Date of Conferral
Doctor of Education (Ed.D.)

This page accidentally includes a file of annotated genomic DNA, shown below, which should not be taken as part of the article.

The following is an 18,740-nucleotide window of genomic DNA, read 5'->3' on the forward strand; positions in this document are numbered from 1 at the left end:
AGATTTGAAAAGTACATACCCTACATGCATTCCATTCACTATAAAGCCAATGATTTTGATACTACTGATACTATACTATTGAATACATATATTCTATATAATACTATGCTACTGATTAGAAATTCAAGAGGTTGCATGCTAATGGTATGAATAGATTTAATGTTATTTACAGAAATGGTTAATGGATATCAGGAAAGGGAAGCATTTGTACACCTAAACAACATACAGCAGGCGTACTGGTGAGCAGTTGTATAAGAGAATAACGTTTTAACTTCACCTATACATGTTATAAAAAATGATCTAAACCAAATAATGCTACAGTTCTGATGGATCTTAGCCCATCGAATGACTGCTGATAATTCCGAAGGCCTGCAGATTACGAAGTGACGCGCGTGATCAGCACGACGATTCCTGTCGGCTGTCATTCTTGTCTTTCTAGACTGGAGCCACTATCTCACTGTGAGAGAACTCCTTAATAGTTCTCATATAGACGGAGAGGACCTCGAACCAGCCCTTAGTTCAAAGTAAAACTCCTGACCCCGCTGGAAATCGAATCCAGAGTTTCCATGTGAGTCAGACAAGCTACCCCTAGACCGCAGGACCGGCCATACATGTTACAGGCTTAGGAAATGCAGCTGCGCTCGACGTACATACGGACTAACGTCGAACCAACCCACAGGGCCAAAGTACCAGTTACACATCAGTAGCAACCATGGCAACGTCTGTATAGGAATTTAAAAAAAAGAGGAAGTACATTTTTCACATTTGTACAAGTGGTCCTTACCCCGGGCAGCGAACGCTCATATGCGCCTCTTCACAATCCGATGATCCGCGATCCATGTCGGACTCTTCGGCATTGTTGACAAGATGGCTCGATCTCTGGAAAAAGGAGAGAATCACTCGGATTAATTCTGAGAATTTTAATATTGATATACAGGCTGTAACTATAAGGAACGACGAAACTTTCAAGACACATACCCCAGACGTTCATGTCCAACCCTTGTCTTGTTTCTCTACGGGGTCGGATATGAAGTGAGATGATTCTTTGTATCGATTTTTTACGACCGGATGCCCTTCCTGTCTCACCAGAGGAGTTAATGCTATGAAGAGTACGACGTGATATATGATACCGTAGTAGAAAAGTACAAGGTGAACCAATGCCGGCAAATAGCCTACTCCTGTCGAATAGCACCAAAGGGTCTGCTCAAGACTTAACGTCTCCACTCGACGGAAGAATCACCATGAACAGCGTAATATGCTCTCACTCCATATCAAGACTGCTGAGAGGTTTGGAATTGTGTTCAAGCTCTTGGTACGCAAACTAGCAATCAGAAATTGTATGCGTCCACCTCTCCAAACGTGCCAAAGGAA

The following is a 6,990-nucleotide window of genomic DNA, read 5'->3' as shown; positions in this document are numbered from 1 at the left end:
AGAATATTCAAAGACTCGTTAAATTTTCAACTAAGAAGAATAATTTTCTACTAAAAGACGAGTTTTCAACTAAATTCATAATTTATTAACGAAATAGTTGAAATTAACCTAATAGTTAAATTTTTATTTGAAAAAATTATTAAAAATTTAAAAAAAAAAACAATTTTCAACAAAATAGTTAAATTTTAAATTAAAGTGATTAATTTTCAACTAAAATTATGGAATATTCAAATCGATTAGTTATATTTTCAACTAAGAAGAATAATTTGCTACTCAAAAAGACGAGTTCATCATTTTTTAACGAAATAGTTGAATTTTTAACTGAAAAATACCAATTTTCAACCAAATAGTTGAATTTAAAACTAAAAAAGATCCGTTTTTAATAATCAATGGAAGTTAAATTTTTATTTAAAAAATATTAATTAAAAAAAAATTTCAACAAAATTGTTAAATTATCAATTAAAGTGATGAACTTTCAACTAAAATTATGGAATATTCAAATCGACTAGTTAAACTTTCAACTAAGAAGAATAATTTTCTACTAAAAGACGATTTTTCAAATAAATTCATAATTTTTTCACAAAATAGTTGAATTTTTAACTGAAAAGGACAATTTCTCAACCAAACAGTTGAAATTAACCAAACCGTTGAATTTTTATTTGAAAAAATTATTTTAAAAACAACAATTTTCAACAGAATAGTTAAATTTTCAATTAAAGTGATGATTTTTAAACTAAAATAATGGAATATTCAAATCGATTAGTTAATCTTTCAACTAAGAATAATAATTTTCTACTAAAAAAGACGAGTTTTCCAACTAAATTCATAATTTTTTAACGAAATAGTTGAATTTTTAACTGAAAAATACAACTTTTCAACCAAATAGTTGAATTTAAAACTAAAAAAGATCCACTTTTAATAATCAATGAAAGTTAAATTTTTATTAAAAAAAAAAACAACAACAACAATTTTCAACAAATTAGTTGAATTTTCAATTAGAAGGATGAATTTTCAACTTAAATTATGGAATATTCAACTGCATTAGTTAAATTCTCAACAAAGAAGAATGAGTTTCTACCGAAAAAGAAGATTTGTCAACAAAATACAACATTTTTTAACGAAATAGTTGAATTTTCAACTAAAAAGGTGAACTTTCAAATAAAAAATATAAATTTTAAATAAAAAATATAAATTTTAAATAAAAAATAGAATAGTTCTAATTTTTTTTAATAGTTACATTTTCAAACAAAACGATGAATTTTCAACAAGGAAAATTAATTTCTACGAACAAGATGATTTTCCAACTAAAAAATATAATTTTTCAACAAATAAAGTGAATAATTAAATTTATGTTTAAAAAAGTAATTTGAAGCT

Developmental mathematics is a problem for many college students due to high failure rate. The purpose of the study was to evaluate the effectiveness of the redesigned course, Math 24. The evaluation examined success, retention, and persistence outcomes of the redesigned course compared to the previous developmental math course. The course's academic and environmental strengths and weaknesses were assessed from the students' and instructors' perspectives. The study utilized the theoretical and conceptual frameworks of Tinto's retention model, Astin's I-E-O model, and Wlodkowski's culturally responsive teaching. A mixed methods program evaluation was employed for the case study using an ex post facto analysis of quantitative data from the college's student database and interviews from 16 students, 4 faculty members, and 1 program director administrator. Quantitative data on persistence, retention and student success rates were analyzed using descriptive statistics to evaluate the outcomes of the redesigned course. Qualitative data from student focus groups and faculty interviews were analyzed using constant comparison analysis to evaluate redesign effect on students. The findings suggested that the redesigned math course's curriculum, resources, assignments, assessments, and the physical classroom setting had many advantages, and assignments and assessments posed major challenges. Online resources, peer collaboration, indirect instruction were strengths; word problems, and the final exam posed the biggest challenges for most students. Retention, persistence and success rates fluctuated over the years and the expected outcomes were not achieved. The social change implication of the redesigned developmental math project study is that faculty should seek students' feedback to help faculty with effective decision making.